The blind is off: Moderna COVID-19 vaccine study update

Amidst the tumult in the nation’s capital, a quieter reckoning was taking place this week for the Moderna COVID-19 vaccine clinical trial. Lab Land has been hearing from Emory-affiliated study participants that they’re finding out whether they received active vaccine or placebo. For example, Emory and Grady physician Kimberly Manning, who had written about her participation in the Moderna study in a Lancet essay, posted on Twitter Tuesday. She discovered she had received placebo, and Read more

Combo approach vs drug-resistant fungus

David Weiss and colleagues have identified a combination of existing antifungal drugs with enhanced activity against C. auris when used together. Read more

Fixing Humpty Dumpty in cancer cells

Restoring protein-protein interactions disrupted by an oncogenic mutation is like putting Humpty Dumpty back together Read more

Elena Martinelli

Clues to how anti-integrin antibody suppresses SIV

In October 2016, Emory and NIAID researchers published results in Science that surprised the HIV/AIDS field.

They showed that treatment with an antibody, on top of antiretroviral drugs, could lead to long-term viral suppression in SIV-infected monkeys. A similar antibody is already approved for Crohn’s disease, and a clinical trial has begun at NIAID testing the effects in people living with HIV.

The HIV/AIDS field is still puzzling over a study led by Emory pathologist Tab Ansari.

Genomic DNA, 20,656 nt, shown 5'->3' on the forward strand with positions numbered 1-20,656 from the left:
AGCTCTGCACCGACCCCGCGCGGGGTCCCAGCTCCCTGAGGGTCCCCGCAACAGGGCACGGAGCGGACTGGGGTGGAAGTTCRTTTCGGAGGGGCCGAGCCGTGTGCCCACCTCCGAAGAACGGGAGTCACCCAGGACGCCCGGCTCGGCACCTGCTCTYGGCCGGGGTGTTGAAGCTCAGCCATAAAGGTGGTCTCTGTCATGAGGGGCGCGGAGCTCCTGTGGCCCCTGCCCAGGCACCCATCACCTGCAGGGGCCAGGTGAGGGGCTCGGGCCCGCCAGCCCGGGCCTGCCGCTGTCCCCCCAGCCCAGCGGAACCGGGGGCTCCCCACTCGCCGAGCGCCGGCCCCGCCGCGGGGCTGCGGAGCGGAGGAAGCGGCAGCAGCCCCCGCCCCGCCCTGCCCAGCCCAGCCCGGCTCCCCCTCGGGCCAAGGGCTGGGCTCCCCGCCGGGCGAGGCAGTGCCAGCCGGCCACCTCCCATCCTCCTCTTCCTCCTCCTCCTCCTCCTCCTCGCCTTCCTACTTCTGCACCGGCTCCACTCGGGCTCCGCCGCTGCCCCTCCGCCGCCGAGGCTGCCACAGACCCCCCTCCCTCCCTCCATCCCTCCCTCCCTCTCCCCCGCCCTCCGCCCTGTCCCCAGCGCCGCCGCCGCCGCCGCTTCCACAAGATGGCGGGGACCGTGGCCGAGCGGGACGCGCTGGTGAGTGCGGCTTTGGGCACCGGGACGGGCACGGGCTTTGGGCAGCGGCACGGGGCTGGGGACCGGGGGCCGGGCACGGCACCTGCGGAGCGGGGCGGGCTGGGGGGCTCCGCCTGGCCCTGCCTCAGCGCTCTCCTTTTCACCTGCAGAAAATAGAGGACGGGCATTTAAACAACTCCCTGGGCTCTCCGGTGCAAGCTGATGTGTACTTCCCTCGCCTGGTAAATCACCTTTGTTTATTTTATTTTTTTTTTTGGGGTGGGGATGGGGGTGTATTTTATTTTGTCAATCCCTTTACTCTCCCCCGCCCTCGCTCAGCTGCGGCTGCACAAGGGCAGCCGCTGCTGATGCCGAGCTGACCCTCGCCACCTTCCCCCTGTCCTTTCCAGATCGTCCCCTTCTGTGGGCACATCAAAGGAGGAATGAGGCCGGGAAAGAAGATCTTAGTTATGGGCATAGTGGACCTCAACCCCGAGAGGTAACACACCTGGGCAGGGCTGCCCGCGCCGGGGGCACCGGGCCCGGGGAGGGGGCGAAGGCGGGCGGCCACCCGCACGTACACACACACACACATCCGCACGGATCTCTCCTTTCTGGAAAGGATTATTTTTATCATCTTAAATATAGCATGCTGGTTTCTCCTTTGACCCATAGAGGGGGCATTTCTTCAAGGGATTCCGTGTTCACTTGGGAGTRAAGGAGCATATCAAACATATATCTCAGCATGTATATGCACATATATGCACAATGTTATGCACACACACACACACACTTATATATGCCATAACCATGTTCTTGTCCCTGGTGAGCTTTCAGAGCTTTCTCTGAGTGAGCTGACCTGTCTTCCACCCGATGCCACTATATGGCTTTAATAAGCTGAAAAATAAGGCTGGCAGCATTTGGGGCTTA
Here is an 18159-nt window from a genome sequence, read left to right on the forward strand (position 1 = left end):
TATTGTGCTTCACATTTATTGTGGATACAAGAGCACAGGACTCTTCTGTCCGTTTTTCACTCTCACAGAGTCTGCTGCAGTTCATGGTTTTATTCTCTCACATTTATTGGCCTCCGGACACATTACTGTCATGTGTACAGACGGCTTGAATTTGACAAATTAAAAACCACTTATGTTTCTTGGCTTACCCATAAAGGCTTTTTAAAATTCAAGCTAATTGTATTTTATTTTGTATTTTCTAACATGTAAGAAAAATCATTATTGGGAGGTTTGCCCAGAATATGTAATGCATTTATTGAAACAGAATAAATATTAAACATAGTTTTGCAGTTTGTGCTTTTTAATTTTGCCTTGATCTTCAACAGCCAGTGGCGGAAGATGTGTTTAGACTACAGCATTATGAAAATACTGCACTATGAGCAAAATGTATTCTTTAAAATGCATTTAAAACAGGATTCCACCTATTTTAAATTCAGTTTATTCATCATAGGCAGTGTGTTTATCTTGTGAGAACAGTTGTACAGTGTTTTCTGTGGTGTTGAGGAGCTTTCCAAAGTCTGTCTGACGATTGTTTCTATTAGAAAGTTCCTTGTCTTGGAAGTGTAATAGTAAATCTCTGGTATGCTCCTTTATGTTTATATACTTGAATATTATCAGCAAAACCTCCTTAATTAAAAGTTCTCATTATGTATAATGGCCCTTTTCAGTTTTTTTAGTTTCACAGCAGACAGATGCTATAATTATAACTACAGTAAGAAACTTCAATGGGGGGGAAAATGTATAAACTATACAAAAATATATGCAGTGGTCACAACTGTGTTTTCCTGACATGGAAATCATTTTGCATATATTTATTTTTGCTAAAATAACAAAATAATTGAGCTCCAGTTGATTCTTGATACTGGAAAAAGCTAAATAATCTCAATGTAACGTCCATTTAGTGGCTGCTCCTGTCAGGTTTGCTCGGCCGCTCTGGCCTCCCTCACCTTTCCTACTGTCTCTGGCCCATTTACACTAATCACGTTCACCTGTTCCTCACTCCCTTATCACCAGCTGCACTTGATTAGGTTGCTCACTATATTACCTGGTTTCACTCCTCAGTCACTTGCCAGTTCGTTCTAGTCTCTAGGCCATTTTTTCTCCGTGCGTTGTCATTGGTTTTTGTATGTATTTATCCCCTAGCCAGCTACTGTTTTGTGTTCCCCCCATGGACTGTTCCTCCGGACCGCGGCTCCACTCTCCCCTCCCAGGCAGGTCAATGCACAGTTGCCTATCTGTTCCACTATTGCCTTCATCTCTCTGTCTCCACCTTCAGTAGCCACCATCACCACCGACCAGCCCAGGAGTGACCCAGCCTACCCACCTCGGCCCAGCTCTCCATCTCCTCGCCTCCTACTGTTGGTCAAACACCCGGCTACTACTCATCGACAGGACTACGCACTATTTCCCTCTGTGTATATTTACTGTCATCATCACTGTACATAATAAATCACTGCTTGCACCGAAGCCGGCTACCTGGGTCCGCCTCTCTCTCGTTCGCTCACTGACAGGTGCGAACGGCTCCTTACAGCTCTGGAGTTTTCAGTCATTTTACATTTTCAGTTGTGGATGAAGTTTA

All that was achieved even though HIV/AIDS experts are still puzzled by how the antibody works. Last week, Christina Guzzo,with NIAID director Anthony Fauci’s lab, presented new data at the Conference on Retroviruses and Opportunistic Infections in Seattle that provide some clues. But the broader issue of “what is the antibody doing?” is still open.

Let’s back up a bit. The antibody used in the Science paper targets a molecule called integrin alpha 4 beta 7, usually described as a “gut homing receptor” for CD4+ T cells, which are ravaged by HIV and SIV infection.  Study leader Aftab Ansari (right) and Fauci have both said their idea was to stop T cells from circulating into the gut, a major site of damage during acute viral infection.

Integrin alpha 4 beta 7 was also known to interact with the HIV envelope protein. Accordingly, it is possible to imagine some possibilities for what an antibody against integrin alpha 4 beta 7 could be doing: it could be driving T cells to different places in the body or affecting the T cells somehow, or it could be interfering with interactions between SIV and the cells it infects.

The new data from NIAID say that integrin alpha 4 beta 7 is found on the virus itself. This finding makes sense, because SIV and HIV are enveloped viruses — they steal the clothes of the cells they infect and emerge from. [Integrin alpha 4 beta 7 also appears to help the virus be more infectious in the gut, Guzzo’s presentation says.]

So a third possibility appears: the anti-alpha 4 beta 7 antibody is mopping up virus. Perhaps it’s acting like a virus-neutralizing antibody or the anti-CD4 antibody ibalizumab — CD4 is the main viral receptor on T cells. It could explain why the anti-integrin antibody’s effect is so durable; HIV/SIV can mutate to escape neutralizing antibodies directed against the viral envelope protein, but it can’t mutate the clothes it steals! Read more

Posted on by Quinn Eastman in Immunology Leave a comment